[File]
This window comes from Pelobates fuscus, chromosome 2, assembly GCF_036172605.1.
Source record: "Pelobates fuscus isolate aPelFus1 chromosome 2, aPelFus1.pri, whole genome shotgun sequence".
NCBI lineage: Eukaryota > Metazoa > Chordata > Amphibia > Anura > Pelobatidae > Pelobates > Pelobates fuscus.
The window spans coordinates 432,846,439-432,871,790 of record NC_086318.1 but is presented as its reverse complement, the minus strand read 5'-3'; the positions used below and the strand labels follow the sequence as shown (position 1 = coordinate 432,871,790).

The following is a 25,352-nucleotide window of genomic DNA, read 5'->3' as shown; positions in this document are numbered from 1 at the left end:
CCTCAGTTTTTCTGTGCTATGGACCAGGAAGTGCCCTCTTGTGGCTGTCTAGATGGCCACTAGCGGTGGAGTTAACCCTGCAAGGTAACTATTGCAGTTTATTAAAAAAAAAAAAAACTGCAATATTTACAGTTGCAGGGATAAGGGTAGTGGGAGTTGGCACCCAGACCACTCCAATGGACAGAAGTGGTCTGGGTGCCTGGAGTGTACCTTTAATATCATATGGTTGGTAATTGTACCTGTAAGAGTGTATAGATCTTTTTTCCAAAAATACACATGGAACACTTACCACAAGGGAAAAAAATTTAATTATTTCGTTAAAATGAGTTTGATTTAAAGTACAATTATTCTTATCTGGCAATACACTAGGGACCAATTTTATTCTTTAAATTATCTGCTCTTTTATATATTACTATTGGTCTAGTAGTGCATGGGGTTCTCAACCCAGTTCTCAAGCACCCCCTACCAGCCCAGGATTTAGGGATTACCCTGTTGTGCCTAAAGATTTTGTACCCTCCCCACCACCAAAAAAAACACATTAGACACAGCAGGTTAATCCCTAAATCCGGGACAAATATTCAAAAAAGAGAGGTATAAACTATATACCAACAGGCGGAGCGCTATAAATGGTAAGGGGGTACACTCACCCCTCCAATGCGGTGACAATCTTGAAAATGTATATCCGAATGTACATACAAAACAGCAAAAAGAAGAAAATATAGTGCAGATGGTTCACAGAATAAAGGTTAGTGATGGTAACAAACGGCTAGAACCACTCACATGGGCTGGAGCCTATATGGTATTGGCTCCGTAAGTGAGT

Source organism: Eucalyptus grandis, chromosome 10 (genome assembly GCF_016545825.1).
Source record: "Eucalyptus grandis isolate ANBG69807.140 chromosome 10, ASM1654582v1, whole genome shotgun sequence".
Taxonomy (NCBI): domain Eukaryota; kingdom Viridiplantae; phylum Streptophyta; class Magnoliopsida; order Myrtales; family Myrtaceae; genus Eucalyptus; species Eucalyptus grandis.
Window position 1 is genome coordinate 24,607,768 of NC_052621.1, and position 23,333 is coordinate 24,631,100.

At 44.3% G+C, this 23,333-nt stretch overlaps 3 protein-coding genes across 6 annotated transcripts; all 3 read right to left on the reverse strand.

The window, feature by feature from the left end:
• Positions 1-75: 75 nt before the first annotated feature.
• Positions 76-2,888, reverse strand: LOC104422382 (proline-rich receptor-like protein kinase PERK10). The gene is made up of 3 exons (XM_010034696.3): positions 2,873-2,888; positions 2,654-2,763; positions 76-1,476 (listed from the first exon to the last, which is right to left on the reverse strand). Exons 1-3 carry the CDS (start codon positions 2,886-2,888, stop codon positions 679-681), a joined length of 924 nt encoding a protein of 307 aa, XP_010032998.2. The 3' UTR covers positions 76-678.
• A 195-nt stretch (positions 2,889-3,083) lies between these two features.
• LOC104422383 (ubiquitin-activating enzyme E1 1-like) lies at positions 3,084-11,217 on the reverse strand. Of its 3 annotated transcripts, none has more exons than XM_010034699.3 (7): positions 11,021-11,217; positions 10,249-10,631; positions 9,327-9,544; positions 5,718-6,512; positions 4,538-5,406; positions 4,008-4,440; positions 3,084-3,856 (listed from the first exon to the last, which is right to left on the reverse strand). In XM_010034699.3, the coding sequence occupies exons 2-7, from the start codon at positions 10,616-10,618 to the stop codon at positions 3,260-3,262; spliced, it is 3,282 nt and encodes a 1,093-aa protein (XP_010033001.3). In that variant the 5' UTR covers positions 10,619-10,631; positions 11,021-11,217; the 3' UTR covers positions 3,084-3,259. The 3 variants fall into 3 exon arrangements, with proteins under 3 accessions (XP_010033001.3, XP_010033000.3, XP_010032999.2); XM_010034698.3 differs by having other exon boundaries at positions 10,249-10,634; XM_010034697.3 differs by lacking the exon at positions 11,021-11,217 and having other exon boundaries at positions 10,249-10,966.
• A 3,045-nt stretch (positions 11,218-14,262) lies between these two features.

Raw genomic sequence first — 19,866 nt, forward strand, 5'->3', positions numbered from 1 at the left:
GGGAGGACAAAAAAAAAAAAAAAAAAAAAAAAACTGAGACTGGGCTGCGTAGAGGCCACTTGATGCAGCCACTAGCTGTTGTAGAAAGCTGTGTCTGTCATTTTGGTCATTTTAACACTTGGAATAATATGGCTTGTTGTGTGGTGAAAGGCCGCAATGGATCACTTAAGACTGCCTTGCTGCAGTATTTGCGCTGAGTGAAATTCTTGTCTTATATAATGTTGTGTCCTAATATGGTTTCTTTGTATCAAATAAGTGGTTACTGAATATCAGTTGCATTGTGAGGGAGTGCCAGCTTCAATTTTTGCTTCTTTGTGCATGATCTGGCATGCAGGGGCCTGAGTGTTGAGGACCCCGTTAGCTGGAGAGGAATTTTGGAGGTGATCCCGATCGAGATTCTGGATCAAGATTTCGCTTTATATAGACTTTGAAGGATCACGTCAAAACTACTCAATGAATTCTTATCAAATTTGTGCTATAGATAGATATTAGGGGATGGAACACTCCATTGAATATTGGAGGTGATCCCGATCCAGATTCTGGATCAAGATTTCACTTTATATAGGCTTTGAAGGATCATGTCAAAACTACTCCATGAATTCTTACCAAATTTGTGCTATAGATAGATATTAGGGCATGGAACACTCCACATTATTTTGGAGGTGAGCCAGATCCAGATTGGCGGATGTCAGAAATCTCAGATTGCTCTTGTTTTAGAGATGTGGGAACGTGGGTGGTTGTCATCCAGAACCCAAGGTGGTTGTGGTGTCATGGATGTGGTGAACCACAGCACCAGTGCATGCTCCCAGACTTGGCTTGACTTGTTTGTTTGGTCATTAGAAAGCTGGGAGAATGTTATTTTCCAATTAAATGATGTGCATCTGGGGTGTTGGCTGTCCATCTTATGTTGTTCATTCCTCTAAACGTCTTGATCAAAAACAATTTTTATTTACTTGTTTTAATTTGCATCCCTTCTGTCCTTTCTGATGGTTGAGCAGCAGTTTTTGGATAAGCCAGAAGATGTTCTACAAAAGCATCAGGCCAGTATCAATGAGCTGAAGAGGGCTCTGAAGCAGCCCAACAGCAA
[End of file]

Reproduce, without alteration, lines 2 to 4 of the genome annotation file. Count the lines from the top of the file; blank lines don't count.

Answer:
Source record: "Pelobates fuscus isolate aPelFus1 chromosome 2, aPelFus1.pri, whole genome shotgun sequence".
NCBI lineage: Eukaryota > Metazoa > Chordata > Amphibia > Anura > Pelobatidae > Pelobates > Pelobates fuscus.
The window spans coordinates 432,846,439-432,871,790 of record NC_086318.1 but is presented as its reverse complement, the minus strand read 5'-3'; the positions used below and the strand labels follow the sequence as shown (position 1 = coordinate 432,871,790).